Spanning from today until Thursday, the event aims to help Catholic school educators and administrators develop strategies for success during an unprecedented time of upheaval.
The NCEA is said to be the “largest private professional education organization in the world”, serving hundreds of thousands of schoolteachers who themselves minister to around 2 million students overall.
This year, their annual gathering—which usually draws thousands of participants to a central location—was forced online by the pandemic, after being canceled in 2020 (when the event was scheduled to be held in Baltimore).
The event was kicked off in part by a presentation from Dr. Shannen Dee Williams of Villanova, who presented on her specialty of Black Catholic history.
Dr Marcella Chiromo and Valarie Pearce (both of Friendzy in Portland) also tag-teamed a session on "Culturally Responsive Classrooms".
African Americans will remain a feature throughout the remainder of the conference, with Gloria Purvis delivering one of the conference’s keynotes tomorrow, followed on Thursday by ABC’s Byron Pitts (a Baptist who nevertheless champions Catholic education).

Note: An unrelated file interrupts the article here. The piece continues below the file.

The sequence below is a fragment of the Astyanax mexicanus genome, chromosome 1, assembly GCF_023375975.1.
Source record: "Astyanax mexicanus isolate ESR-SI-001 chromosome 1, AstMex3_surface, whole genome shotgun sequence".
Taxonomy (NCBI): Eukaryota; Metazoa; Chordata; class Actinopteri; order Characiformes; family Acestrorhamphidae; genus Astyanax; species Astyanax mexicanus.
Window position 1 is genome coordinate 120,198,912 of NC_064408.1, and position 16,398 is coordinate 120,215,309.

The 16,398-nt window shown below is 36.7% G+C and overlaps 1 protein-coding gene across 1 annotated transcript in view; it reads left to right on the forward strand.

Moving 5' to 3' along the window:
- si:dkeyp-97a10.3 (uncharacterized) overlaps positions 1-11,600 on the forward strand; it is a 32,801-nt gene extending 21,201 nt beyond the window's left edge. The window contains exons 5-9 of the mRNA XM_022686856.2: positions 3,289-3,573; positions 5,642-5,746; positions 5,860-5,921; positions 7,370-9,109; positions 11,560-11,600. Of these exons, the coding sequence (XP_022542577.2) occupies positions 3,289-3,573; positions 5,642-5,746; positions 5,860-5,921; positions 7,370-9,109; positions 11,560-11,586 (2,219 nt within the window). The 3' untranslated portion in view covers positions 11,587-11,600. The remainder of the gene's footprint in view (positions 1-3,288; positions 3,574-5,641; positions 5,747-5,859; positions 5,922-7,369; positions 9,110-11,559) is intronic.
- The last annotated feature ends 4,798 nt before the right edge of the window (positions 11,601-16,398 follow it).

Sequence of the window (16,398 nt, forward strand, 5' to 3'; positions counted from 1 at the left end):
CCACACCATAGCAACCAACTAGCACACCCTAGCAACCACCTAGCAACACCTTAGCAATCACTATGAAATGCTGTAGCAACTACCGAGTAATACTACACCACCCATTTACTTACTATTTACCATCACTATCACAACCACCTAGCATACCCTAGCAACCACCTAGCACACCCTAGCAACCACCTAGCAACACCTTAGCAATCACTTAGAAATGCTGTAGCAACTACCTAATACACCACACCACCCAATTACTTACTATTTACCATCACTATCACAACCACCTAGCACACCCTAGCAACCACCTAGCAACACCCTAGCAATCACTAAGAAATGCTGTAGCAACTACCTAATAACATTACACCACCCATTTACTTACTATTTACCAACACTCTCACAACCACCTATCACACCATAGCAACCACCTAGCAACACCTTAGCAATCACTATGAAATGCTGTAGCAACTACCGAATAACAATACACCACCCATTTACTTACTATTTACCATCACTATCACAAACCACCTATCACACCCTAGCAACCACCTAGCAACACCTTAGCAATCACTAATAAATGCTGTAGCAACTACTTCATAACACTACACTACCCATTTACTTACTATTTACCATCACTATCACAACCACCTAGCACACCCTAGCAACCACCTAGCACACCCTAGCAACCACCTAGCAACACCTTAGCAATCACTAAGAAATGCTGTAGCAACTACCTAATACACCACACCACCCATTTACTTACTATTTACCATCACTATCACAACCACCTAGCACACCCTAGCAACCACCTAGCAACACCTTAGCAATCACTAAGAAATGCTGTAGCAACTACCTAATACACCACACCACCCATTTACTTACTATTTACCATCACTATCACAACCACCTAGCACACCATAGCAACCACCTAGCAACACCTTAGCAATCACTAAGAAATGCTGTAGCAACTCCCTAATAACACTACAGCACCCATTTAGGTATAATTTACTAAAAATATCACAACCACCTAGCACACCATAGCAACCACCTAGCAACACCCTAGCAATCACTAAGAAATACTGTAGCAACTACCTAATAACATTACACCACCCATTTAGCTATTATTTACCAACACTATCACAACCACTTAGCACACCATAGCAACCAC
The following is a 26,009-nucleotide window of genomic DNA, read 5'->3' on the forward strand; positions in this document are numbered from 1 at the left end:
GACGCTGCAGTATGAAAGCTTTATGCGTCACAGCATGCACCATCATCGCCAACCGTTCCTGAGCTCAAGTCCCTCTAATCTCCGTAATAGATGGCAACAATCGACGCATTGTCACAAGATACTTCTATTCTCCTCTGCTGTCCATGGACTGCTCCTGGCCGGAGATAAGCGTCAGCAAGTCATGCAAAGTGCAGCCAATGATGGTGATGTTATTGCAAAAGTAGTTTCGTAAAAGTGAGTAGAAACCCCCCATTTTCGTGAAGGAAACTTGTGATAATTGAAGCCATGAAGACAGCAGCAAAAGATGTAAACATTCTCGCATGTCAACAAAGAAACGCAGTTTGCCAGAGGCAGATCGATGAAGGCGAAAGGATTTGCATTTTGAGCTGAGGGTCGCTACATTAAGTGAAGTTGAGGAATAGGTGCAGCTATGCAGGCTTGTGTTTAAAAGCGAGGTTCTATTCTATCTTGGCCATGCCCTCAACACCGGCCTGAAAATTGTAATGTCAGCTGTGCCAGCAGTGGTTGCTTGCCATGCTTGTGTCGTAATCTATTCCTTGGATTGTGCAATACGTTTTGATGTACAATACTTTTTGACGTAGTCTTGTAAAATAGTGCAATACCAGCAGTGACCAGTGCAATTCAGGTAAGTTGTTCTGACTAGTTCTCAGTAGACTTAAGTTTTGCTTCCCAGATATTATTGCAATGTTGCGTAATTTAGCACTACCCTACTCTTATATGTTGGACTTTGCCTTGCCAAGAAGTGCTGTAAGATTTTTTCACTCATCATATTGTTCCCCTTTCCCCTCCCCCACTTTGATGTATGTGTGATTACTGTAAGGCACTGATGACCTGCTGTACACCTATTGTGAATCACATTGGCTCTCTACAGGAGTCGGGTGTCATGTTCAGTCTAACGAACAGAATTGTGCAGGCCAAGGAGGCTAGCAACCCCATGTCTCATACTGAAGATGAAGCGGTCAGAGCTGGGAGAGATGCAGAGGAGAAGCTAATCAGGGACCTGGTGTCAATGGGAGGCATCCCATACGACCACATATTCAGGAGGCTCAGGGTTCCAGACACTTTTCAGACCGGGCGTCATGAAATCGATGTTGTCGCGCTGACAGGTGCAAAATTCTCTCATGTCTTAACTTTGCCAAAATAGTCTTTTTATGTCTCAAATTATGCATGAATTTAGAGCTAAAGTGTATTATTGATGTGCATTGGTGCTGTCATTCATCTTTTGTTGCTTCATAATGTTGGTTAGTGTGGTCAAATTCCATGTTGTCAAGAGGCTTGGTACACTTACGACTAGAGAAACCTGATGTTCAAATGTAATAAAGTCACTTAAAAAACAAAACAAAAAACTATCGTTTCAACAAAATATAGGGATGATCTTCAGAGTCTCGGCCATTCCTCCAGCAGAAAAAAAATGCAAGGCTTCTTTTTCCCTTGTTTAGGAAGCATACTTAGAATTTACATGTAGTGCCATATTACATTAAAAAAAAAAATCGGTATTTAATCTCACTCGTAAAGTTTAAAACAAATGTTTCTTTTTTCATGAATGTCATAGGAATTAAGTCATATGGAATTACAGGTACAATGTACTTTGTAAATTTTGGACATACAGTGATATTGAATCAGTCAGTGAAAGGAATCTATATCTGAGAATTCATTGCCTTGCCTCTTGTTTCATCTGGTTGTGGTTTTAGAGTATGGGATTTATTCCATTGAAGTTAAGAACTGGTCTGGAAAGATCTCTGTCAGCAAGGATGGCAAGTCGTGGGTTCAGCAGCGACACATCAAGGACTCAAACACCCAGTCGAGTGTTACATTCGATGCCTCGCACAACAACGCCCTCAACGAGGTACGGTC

Various African-American speakers will also contribute to the 12 tracks of the conference—especially the one concerning diversity and inclusion.
As the country and the Church come to grips with the outsize impact of COVID-19 on Catholic education in the Black community, #NCEA2021 hopefully will provide a glimmer of hope.
Registration for the conference closes tonight, and participants will have access to the conference sessions for 90 days thereafter.
Nate Tinner-Williams is co-founder and editor of Black Catholic Messenger, in priesthood formation with the Josephites, and a ThM student with the Institute for Black Catholic Studies at Xavier University of Louisiana (XULA).